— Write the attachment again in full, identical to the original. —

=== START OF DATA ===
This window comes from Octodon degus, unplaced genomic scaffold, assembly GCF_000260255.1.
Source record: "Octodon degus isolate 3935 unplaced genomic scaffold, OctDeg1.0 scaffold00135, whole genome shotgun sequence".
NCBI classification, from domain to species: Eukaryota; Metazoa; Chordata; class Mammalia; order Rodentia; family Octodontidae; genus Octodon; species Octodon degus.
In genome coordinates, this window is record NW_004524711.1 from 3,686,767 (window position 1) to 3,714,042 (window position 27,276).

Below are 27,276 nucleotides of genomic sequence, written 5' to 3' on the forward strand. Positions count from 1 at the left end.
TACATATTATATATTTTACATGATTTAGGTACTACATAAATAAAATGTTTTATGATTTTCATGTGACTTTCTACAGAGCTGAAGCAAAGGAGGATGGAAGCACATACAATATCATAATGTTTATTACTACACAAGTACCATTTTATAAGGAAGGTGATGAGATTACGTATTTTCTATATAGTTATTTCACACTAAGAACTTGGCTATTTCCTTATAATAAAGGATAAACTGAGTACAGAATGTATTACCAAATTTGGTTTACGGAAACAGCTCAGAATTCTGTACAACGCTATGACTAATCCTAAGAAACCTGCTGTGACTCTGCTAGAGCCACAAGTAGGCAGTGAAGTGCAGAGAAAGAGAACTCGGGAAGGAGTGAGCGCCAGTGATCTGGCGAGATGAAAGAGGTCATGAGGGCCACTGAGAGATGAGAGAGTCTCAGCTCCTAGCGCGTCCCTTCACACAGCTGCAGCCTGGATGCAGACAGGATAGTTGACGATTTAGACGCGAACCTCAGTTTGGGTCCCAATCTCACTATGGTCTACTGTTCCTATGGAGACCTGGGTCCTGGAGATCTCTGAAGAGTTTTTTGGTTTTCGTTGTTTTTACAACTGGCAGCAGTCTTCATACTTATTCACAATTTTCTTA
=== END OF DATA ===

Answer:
This window comes from Octodon degus, unplaced genomic scaffold, assembly GCF_000260255.1.
Source record: "Octodon degus isolate 3935 unplaced genomic scaffold, OctDeg1.0 scaffold00135, whole genome shotgun sequence".
NCBI classification, from domain to species: Eukaryota; Metazoa; Chordata; class Mammalia; order Rodentia; family Octodontidae; genus Octodon; species Octodon degus.
In genome coordinates, this window is record NW_004524711.1 from 3,686,767 (window position 1) to 3,714,042 (window position 27,276).

Below are 27,276 nucleotides of genomic sequence, written 5' to 3' on the forward strand. Positions count from 1 at the left end.
TACATATTATATATTTTACATGATTTAGGTACTACATAAATAAAATGTTTTATGATTTTCATGTGACTTTCTACAGAGCTGAAGCAAAGGAGGATGGAAGCACATACAATATCATAATGTTTATTACTACACAAGTACCATTTTATAAGGAAGGTGATGAGATTACGTATTTTCTATATAGTTATTTCACACTAAGAACTTGGCTATTTCCTTATAATAAAGGATAAACTGAGTACAGAATGTATTACCAAATTTGGTTTACGGAAACAGCTCAGAATTCTGTACAACGCTATGACTAATCCTAAGAAACCTGCTGTGACTCTGCTAGAGCCACAAGTAGGCAGTGAAGTGCAGAGAAAGAGAACTCGGGAAGGAGTGAGCGCCAGTGATCTGGCGAGATGAAAGAGGTCATGAGGGCCACTGAGAGATGAGAGAGTCTCAGCTCCTAGCGCGTCCCTTCACACAGCTGCAGCCTGGATGCAGACAGGATAGTTGACGATTTAGACGCGAACCTCAGTTTGGGTCCCAATCTCACTATGGTCTACTGTTCCTATGGAGACCTGGGTCCTGGAGATCTCTGAAGAGTTTTTTGGTTTTCGTTGTTTTTACAACTGGCAGCAGTCTTCATACTTATTCACAATTTTCTTA